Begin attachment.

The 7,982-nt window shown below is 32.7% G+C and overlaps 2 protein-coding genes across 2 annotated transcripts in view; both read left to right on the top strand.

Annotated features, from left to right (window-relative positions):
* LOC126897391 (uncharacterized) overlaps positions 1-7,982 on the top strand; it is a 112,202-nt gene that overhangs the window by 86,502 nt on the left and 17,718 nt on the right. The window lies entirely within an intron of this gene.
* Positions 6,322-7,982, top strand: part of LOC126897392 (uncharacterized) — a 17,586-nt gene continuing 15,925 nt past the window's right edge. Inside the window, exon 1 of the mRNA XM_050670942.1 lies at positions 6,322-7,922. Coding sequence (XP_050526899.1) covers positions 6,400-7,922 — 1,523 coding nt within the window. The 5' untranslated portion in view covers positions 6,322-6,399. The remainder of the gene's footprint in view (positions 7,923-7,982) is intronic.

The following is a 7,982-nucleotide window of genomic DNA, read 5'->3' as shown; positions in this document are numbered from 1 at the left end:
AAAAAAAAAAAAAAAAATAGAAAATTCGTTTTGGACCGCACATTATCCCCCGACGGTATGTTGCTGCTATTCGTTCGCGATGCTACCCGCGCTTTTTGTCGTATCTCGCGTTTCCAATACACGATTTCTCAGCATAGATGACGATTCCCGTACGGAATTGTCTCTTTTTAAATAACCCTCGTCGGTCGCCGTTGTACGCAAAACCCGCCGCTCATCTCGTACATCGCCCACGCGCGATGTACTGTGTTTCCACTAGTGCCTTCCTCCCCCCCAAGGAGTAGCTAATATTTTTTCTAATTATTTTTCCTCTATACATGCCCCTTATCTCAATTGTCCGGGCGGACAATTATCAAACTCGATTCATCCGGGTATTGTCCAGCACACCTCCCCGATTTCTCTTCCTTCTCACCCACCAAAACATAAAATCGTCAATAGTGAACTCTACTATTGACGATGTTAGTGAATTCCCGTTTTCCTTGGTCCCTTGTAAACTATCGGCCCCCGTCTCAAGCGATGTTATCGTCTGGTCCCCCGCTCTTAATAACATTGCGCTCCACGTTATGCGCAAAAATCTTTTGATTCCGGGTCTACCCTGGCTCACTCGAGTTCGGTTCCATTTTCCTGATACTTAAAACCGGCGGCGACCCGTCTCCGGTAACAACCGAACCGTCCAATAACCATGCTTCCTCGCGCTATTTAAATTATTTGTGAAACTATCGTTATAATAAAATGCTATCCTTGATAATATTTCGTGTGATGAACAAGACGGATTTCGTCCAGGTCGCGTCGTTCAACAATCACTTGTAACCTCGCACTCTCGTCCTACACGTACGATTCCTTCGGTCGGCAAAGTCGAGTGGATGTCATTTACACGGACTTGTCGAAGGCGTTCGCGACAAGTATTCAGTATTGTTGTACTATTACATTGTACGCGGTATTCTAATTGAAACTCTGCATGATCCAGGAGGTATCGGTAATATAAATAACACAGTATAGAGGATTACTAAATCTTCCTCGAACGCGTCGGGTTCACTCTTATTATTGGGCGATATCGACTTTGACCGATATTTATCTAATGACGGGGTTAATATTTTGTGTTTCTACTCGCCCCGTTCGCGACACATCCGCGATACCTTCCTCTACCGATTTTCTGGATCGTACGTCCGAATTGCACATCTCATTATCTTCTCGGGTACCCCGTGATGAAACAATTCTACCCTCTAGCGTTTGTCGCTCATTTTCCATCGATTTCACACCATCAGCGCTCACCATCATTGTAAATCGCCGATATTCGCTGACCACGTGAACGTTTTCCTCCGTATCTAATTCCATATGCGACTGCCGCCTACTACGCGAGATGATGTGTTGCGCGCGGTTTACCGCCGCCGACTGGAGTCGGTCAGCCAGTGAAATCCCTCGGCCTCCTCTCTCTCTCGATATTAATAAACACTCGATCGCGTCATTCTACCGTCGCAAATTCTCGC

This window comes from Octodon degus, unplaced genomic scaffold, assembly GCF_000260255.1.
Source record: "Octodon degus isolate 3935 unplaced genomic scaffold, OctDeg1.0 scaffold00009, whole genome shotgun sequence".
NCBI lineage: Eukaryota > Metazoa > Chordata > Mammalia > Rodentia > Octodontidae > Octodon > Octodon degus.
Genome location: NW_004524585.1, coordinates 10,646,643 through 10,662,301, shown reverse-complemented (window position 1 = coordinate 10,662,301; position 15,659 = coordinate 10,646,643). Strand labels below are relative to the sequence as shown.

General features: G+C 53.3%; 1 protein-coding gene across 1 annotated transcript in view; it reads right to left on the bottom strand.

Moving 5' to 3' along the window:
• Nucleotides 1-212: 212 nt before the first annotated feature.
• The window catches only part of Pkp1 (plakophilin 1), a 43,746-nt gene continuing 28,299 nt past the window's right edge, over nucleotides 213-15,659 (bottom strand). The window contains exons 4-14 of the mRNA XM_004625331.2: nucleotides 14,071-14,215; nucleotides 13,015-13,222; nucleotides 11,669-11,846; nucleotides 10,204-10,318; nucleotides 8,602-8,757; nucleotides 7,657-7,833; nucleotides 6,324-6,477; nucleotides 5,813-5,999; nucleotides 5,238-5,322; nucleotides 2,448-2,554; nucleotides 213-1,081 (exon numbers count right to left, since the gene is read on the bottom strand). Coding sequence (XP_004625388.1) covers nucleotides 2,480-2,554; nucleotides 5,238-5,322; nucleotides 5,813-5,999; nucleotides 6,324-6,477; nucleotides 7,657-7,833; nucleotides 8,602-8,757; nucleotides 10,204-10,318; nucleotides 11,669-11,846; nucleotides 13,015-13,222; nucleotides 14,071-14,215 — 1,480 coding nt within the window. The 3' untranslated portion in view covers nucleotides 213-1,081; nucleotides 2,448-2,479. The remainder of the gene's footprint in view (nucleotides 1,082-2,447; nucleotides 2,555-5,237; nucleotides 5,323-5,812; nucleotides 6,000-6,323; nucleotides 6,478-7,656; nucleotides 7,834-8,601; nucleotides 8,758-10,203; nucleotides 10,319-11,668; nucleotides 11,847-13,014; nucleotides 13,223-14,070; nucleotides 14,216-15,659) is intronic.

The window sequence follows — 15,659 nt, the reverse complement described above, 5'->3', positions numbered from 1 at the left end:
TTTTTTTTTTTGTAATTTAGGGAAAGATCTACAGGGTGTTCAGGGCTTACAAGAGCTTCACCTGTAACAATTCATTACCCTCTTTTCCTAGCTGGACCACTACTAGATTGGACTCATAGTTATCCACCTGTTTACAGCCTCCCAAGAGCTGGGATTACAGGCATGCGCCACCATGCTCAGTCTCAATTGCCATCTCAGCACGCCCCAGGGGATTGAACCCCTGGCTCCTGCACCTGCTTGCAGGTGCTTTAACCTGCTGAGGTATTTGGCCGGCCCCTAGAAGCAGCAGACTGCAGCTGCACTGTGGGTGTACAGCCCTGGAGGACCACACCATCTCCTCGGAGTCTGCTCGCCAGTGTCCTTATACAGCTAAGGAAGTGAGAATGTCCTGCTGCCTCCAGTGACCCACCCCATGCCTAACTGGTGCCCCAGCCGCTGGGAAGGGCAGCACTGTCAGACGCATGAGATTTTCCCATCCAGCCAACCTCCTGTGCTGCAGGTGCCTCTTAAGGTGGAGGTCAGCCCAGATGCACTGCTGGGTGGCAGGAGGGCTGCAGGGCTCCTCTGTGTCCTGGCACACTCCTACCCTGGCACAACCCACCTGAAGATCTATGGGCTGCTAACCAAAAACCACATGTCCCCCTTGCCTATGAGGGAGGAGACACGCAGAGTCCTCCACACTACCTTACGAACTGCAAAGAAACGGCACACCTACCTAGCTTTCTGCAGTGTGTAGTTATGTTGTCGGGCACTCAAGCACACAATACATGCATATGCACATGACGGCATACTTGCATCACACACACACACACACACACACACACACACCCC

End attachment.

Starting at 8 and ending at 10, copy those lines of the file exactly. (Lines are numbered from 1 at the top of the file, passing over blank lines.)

Source record: "Octodon degus isolate 3935 unplaced genomic scaffold, OctDeg1.0 scaffold00009, whole genome shotgun sequence".
NCBI lineage: Eukaryota > Metazoa > Chordata > Mammalia > Rodentia > Octodontidae > Octodon > Octodon degus.
Genome location: NW_004524585.1, coordinates 10,646,643 through 10,662,301, shown reverse-complemented (window position 1 = coordinate 10,662,301; position 15,659 = coordinate 10,646,643). Strand labels below are relative to the sequence as shown.